The risks of investing in Chinese value traps

Dean Fergie

A red card for XPD Soccer highlights the risks of investing in Chinese 'value traps'. As a vertically integrated manufacturer, distributor and retailer of soccer boots in China, XPD Soccer (ASX:XPD) had all the hallmarks of an exciting business. Leveraging the growth in China, multiplied by the growth in the sport, combined with a low PE and a high cash balance, might have given investors every confidence this was a solid investment proposition.

Indeed in March 2016, the company was promoting strong CY2015 underlying earnings of $16m (7cps); cash at bank of $37m (10cps); and a 1c dividend, which could be all yours for just 15cps (equivalent to a market cap of $58m). Too easy.

Fast forward 12 months and a few things have changed, and not for the better. The company raised $7.4m in a placement (which was curious given half the market capitalisation was in 'cash and bank deposits'). More confoundingly, not 4 months later, a share buy-back was announced, yet never activated. Profitability fell in CY16 to $13.4m, cash was up to $43m, yet the share buy-back was cancelled and the dividend suspended. Investors hoping to share in some the balance sheet value and the profitability have been sorely disappointed. The shares are presently trading below 4c, down over 80% on their IPO price which equates to less than half of their 10cps cash backing. It's still cheap. Go figure.

XPD isn't the only example.

Take Wonhe Technology (ASX:WMC) which listed in December 2015 raising $3.4m from ASX investors and championing a market capitalization a little over $30m with cash on the balance sheet of $55m. That is not a typo. Spend $30, get $55. Too good to be true. How many can we have?

Despite WMC reporting a CY16 profit of $16m, cash has fallen to $37m thanks largely to their $21m "repayment of loan from USA parent entity to fund in Bejing project" (sic). At 17c, WMC is presently trading 15% below its IPO price which still equates to less than the 24cps cash backing at the end of 2016.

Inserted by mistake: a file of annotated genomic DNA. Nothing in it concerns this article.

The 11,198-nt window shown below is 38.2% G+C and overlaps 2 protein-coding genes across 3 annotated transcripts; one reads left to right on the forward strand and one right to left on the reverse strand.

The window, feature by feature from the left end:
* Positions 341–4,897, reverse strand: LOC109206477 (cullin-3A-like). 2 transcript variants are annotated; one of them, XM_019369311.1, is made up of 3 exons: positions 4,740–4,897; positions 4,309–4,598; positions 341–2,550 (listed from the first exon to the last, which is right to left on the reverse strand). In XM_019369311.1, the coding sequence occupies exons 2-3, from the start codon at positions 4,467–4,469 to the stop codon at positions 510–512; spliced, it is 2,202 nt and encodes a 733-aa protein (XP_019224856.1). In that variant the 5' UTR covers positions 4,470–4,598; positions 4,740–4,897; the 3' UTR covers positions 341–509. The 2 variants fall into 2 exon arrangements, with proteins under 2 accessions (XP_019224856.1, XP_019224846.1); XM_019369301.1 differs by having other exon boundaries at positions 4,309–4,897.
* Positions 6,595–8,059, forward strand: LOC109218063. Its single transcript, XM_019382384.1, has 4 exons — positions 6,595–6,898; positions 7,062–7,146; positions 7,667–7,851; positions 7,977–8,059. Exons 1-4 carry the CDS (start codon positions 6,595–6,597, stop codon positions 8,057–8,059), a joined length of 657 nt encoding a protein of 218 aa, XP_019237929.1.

China Dairy (ASX:CDC) raised $17m in April 2016 (equating to a market cap of $147m) through an initial prospectus that highlighted FY15 profitability of almost $40m and a pro-forma cash balance over $80m. Dairy. China. Count us in. Despite CDC declaring dividends totalling 1.2cps and reporting increased profitability of $18m in the six months to 31 December 2016, the shares are trading 35% below on their IPO price. This has no doubt been influenced by the reported cash having shrunk to $29m at the end of 2016.

Enice (ASX:ENC) a ‘vertically integrated wireless telecommunications technology enterprise’ raised $25m in October 2015 forecasting profitability of over $8.7m for CY2015. Mobile technology based in China. Exciting stuff. Despite reporting a $8m profit in CY16, ‘cash and cash equivalents’ have fallen from $29m to around $4m. Again, investors have taken a cane to the stock, halving the value of the shares since IPO.

Beware the value traps.

Sometimes if it's too good to be true, it's too good to be true.


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jerome lander

Nice examples of "too good to be true" companies. Would be interesting to know who they used to raise the capital from, to see who was in on it.

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Dean Fergie

Hi Jerome, XPD was floated by BBY (when they were still around). The Enice raise was led by Investorlink and PAC; CDC by Philip Capital and WMC by Beer and Co. Glancing at the registers, these stocks to date do not appear to have attracted much interest from domestic institutional investors.

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jarrod

Have you looked at Traditional Therapy Clinics (TTC)? The current and historical numbers (according to its prospectus) seem to more than stack up for its current price, on paper at least.

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Boyd Peters

Good stuff Dean. If anyone is interested in some less articulate comments on Chinese ASX listed companies I dropped some thoughts down here: "ARE CHINESE COMPANIES ON THE ASX NOW VIRTUALLY WORTHLESS?" https://goo.gl/LS6kam

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